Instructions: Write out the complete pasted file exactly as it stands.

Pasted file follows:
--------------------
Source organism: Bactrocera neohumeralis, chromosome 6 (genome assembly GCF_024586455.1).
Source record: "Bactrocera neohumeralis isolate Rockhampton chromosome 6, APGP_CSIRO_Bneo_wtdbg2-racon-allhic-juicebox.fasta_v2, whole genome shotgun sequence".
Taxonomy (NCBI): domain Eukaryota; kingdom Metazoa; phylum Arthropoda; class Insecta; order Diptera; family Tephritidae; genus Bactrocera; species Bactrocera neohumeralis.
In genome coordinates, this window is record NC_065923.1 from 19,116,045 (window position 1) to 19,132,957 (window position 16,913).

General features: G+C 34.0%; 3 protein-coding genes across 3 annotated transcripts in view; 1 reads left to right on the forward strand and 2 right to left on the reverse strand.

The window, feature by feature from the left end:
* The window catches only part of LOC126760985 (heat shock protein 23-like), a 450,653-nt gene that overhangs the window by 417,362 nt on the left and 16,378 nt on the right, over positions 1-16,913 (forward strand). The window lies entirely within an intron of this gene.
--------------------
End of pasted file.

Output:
Source organism: Bactrocera neohumeralis, chromosome 6 (genome assembly GCF_024586455.1).
Source record: "Bactrocera neohumeralis isolate Rockhampton chromosome 6, APGP_CSIRO_Bneo_wtdbg2-racon-allhic-juicebox.fasta_v2, whole genome shotgun sequence".
Taxonomy (NCBI): domain Eukaryota; kingdom Metazoa; phylum Arthropoda; class Insecta; order Diptera; family Tephritidae; genus Bactrocera; species Bactrocera neohumeralis.
In genome coordinates, this window is record NC_065923.1 from 19,116,045 (window position 1) to 19,132,957 (window position 16,913).

General features: G+C 34.0%; 3 protein-coding genes across 3 annotated transcripts in view; 1 reads left to right on the forward strand and 2 right to left on the reverse strand.

The window, feature by feature from the left end:
* The window catches only part of LOC126760985 (heat shock protein 23-like), a 450,653-nt gene that overhangs the window by 417,362 nt on the left and 16,378 nt on the right, over positions 1-16,913 (forward strand). The window lies entirely within an intron of this gene.